‘Last Supper Lessons’ Meditations: 20. Fruitfulness
Jn 15:5 “If you remain in me and I in you, you will bear much fruit; apart from me you can do nothing.”
The focus in chapter 15 appears as ‘fruitfulness’ – the word ‘fruit’ appears 8 times! Of course it is not talking about apples or pears or pomegranates or any other of that sort of fruit, it is referring to the outworking of our lives that produces something of value, something that is good; the very concept of fruitfulness infers producing good. Perhaps an interesting question to provoke all of us would be, “what is the good your life is bringing into this world?”
At the very beginning “And God blessed them. And God said to them, “Be fruitful and multiply and fill the earth.” (Gen 1:28) Note He blessed them, He decreed good for them to enable them to have children, to multiply and grow in order to take control of the earth. God’s intent is that we have impact on our world for good – not merely the planet itself but also the people on it. I hesitate at this point (we may in a later study) to consider what the fruit is, for there is another emphasis in this verse we need to first consider.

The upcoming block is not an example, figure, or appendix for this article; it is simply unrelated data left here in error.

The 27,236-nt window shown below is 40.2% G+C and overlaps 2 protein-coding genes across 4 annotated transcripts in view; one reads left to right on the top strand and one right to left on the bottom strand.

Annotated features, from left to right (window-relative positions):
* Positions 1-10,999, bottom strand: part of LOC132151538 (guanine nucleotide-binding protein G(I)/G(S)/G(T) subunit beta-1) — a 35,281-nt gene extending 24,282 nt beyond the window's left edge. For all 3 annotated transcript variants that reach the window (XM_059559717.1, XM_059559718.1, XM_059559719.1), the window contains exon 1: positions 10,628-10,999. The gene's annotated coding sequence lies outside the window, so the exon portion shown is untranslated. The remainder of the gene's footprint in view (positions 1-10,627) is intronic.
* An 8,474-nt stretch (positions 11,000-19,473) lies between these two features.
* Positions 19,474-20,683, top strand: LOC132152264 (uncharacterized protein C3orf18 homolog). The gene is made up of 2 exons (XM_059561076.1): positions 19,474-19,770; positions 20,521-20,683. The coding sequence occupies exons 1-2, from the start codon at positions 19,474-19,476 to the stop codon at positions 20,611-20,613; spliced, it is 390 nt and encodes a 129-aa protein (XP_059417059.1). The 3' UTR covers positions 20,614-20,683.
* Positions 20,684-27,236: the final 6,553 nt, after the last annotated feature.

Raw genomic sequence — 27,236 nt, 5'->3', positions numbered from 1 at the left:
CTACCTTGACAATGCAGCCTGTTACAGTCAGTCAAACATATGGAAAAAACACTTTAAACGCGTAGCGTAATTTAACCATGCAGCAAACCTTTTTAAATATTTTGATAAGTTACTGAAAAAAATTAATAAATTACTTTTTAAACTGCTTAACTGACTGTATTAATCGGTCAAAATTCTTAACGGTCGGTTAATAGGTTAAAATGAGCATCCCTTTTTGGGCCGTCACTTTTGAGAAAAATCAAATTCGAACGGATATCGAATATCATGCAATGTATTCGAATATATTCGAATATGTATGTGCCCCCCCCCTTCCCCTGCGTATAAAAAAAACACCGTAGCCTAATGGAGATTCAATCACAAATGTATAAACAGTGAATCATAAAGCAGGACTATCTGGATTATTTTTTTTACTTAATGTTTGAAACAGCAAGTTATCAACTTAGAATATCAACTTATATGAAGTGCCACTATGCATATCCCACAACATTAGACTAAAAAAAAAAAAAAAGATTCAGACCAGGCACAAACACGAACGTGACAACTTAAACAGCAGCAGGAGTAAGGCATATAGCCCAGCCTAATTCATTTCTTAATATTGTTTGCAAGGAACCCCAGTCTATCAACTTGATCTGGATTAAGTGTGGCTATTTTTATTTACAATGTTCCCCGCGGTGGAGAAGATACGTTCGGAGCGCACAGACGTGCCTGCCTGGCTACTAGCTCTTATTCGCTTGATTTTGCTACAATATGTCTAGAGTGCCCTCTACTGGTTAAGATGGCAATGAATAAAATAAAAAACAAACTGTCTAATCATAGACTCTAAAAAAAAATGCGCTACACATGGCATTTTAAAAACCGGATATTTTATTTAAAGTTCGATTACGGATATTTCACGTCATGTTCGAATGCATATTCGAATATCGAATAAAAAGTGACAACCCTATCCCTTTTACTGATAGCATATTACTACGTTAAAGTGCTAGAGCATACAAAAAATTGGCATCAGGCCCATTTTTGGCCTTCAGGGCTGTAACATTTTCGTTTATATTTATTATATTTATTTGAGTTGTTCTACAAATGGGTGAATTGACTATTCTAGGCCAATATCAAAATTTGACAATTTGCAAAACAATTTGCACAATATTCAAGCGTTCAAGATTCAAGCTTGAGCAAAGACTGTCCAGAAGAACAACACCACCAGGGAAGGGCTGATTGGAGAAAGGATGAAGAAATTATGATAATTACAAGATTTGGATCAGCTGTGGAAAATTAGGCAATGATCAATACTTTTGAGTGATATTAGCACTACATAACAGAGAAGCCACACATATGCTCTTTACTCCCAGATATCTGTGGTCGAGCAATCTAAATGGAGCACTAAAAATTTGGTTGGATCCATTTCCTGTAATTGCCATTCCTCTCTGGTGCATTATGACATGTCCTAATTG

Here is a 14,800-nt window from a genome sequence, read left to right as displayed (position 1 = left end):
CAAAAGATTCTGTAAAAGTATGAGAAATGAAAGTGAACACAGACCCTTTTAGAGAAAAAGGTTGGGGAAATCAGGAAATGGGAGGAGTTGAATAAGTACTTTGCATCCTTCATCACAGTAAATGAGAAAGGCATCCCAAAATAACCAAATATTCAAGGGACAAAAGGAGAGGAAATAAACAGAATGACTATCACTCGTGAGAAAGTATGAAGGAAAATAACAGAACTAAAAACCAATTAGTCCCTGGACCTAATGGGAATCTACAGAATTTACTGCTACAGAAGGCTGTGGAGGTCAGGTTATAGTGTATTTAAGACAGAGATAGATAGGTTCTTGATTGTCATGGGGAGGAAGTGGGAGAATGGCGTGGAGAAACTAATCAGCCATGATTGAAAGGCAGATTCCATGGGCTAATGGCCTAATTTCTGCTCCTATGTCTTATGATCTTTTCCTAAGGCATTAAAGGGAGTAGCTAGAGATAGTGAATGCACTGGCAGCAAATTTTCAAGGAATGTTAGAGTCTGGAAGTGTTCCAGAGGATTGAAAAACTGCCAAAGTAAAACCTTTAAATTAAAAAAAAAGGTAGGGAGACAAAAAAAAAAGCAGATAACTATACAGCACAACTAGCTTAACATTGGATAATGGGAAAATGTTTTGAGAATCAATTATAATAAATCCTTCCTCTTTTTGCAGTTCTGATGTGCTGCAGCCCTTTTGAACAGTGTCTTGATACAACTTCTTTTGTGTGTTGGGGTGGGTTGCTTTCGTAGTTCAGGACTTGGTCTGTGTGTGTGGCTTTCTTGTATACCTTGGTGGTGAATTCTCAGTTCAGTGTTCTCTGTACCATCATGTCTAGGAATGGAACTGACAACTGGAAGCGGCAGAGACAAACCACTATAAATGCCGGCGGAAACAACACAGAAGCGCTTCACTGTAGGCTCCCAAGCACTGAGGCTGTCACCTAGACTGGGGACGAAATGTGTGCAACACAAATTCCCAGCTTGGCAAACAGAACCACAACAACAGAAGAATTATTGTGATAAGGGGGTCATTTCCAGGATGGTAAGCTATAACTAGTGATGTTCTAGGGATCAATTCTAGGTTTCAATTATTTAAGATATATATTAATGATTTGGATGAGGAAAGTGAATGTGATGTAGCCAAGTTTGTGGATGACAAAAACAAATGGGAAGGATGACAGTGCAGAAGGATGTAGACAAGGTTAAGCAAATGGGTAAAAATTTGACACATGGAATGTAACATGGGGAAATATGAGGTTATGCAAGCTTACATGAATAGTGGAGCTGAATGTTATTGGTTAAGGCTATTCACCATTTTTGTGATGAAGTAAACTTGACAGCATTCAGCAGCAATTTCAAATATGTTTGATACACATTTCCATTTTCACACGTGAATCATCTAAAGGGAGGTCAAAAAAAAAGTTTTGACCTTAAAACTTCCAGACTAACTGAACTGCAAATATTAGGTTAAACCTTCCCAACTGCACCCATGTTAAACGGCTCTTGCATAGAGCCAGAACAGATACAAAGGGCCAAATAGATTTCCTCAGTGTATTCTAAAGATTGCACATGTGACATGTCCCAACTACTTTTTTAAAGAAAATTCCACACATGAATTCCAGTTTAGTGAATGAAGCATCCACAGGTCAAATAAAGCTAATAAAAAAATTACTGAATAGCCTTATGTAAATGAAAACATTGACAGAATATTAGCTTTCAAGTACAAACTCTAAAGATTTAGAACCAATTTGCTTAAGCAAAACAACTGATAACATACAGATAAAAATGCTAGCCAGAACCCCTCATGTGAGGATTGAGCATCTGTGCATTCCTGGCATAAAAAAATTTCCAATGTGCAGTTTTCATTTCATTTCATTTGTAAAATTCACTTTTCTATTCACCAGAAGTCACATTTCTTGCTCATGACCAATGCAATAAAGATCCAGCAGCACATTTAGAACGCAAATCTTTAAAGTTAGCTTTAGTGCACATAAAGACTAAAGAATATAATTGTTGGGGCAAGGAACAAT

The key to being ‘fruitful’, says Jesus, is abiding in me, being one with me, and this is so much the key if you want to bear fruit – and I want you to – that without me you will achieve nothing.
I wonder how often our lives and service is based on ‘my intellect’ or ‘my effort’ or ‘my trying’, whereas Jesus says that living as one with him means you will automatically ‘bear fruit’. So how do we ‘abide’ in him? Well imagine, he says, I’m a vine and you’re my branches. That’s a fact. Now set in your mind that truth – you ARE joined to me so keep you heart and mind focused on me every day, as you pray, as you listen, as you read. Abide, rest, remain, stay close to me. Now only the other day I heard a preacher speaking about the Holy Spirit and he said we should think on Him all the time – 24/7! Now that, I am afraid, is unrealistic preaching that leaves the listeners either feeling guilty that they do not do that, or they sit there thinking how unrealistic and ignore the rest of the sermon.
So I want to avoid that here. There are times for all of us when our minds are full of the complexities of life, may be the technicalities of our jobs, and so we have to be utterly focused on the issues of the job before us. When your mind has to be taken up with such things, Jesus understands you cannot focus on him at the same moment, but this is about general attitude that underpins how I think about my life. When I have time to pause, yet my awareness of my faith, my relationship with Jesus, IS there in the background – that is abiding and out of it will come fruit.